Kenney names nominating panel for new Philly school board

Former School Reform Commission Chairman Wendell Pritchett will be one of thirteen members of the advisory board that will decide on Board of Education nominees.

Former School Reform Commission Chairman Wendell Pritchett will be one of 13 members of the advisory board that will decide on Board of Education nominees. (Emma Lee/WHYY, file)

Philadelphia’s new Board of Education started to take shape Tuesday with the naming of a 13-member nominating committee, the latest step toward re-establishing local control of city schools. The board would replace the School Reform Commission that has voted to dissolve itself.

Members of the “Educational Nominating Panel” will meet over the next month and a half and eventually recommend 27 people they consider worthy of serving on the coming, nine-member Board of Education.

Mayor Jim Kenney, who also appointed the nominating committee, will then choose nine board members from that pool of 27 recommendations. City Council does not have any formal say in the process yet, but the city is attempting to pass a charter change that would give Council veto power over Kenney’s picks. Kenney supports the charter change.

The nominating panel includes familiar faces from the education advocacy scene, as well as other business and civic leaders. The most familiar name is likely Wendell Pritchett, the current provost of the University of Pennsylvania and a former chair of the School Reform Commission (SRC).

The SRC — which includes mayoral and gubernatorial appointees — still presides over Philadelphia’s public school system, but voted to dissolve itself in November. The new locally appointed Board of Education will take control on July 1st of this year.

Beyond Pritchett, the 12 other members of the nominating committee are:

Kendra Brooks is a parent activist with Parents United for Public Education, an advocacy group co-founded by Councilwoman Helen Gym.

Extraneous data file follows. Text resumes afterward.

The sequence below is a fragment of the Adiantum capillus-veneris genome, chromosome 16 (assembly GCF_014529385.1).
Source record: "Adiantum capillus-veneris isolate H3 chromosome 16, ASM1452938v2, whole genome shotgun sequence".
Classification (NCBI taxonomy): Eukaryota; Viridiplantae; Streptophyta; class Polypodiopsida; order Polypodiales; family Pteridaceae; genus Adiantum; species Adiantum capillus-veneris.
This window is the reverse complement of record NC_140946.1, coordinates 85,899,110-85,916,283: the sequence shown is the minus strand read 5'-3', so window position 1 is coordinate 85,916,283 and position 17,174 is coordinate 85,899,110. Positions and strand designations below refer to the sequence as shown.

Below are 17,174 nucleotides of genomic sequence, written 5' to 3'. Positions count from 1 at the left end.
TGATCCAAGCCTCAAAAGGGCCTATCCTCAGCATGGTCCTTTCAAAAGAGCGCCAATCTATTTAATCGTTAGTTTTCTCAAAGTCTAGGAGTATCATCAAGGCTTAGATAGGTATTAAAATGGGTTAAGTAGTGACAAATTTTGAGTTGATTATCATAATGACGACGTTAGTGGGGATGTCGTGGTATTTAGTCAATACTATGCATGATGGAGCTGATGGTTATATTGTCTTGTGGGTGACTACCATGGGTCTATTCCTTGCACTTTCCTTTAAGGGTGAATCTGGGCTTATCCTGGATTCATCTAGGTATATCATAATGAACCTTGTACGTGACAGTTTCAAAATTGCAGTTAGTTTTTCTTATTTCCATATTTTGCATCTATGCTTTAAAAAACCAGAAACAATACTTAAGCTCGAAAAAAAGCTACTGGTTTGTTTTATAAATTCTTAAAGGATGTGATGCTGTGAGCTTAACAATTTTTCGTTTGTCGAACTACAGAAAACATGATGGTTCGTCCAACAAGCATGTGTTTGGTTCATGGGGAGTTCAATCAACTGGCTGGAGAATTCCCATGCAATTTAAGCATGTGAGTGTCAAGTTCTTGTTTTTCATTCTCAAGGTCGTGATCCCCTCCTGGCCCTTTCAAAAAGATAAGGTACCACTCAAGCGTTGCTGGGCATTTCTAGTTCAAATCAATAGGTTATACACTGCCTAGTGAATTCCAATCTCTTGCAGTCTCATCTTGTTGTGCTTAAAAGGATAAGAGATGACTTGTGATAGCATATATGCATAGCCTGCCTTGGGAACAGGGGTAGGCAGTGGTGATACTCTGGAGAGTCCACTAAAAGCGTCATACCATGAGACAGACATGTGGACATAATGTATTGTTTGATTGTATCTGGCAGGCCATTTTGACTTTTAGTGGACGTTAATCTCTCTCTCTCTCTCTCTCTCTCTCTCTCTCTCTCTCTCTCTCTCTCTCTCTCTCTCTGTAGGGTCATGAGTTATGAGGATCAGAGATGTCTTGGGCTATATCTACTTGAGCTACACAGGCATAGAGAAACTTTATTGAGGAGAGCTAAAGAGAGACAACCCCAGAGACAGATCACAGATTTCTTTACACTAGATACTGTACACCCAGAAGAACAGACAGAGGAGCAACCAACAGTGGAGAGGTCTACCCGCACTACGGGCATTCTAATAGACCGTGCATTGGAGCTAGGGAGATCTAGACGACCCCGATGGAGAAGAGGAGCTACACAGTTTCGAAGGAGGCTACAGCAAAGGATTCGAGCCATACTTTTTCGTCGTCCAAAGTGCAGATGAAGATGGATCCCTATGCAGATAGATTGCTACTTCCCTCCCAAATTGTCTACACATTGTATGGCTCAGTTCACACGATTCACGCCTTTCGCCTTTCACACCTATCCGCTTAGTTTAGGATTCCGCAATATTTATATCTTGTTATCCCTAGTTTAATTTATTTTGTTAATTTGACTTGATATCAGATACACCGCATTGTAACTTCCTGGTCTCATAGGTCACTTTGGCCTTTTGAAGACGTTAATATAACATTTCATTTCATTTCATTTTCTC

Bonnie Camarda is the director of partnerships for The Salvation Army of Eastern Pennsylvania and Delaware. She is also a board member for Nueva Esperanza Community Development Corporation and Philadelphia School Partnership. The former organization runs charter schools, among other things, and the latter is a major school choice backer.

Patrick Eiding is the president of the Philadelphia Council AFL-CIO.  He is also Secretary-Treasurer of the Philadelphia Building Trades Council.

Dan Fitzpatrick is the president of Citizens Bank of Pennsylvania, New Jersey, and Delaware. He is the former chairman of the Greater Philadelphia Chamber of Commerce.

Jamie Gauthier is the executive director of the Fairmount Park Conservancy and the mother of two Philadelphia public school students.

Peter Gonzales heads the Welcoming Center for New Pennsylvanians, a nonprofit geared toward helping immigrants. He’s also on the board of the Greater Philadelphia Chamber of Commerce.

Derren Mangum is a public school parent and president of the P.T.A. at C.W. Henry School in Northwest Philadelphia. He works at Opera Philadelphia as the associate director of institutional giving.

Barbara Moore Williams is a former Philadelphia public school teacher and director of teaching development. She’s currently an educational consultant.

Stephanie Naidoff was Philadelphia’s Commerce Director from 2004 to 2008. She’s also served on several boards including the Philadelphia School Partnership and the Fund for the School District.

Ivy Olesh runs the nonprofit Playworks and co-founded the Friends of Chester Arthur, a fundraising group at the public school her son attends. She also helped found a network of “Friends of” groups at schools across the city.

Kimberly Pham is a Temple University student and a member of the National Council of Young Leaders. She’s also part of the Project U-Turn collaborative, a multi-organization effort to improve the dropout rate.

Sean Vereen heads Steppingstone Scholars, a nonprofit focused on helping local students enter college and the workforce.

The nominating panel will meet for the first time on Jan. 19. By the end of February, the panel is expected to deliver to Mayor Kenney a list of 27 names.

Kenney will make his final nine picks for the Board of Education in March, though he has not yet announced a date.

Those hoping to learn more about this process and the new school board can attend one of the following information sessions:

  • Wednesday, Jan. 17 at 7:00 p.m. at Parkwood Civic Association, St. Anselm Church, 12670 Dunks Ferry Rd.
  • Thursday, Jan. 18 at 6:00 p.m. at Mantua Civic Association, Grace Lutheran Church, Haverford and N. 36th streets
  • Monday, Jan. 22 at 3:30 p.m. at T.M. Peirce Elementary School, 2300 W. Cambria St.
  • Monday, Jan. 22 at 7:00 p.m. at Max Myers Recreation Center, 1601 Hellerman St.
  • Tuesday, Jan. 23 at 6:00 p.m. at Philadelphia Home and School Association, 440 North Broad St.
  • Wednesday, Jan. 24 at 5:30 p.m. at Community College of Philadelphia, Center for Business & Industry, 18th and Callowhill streets, C2-28
  • Tuesday, Jan. 30 at 6:00 p.m. at Southwest CDC, 6328 Paschall Ave.

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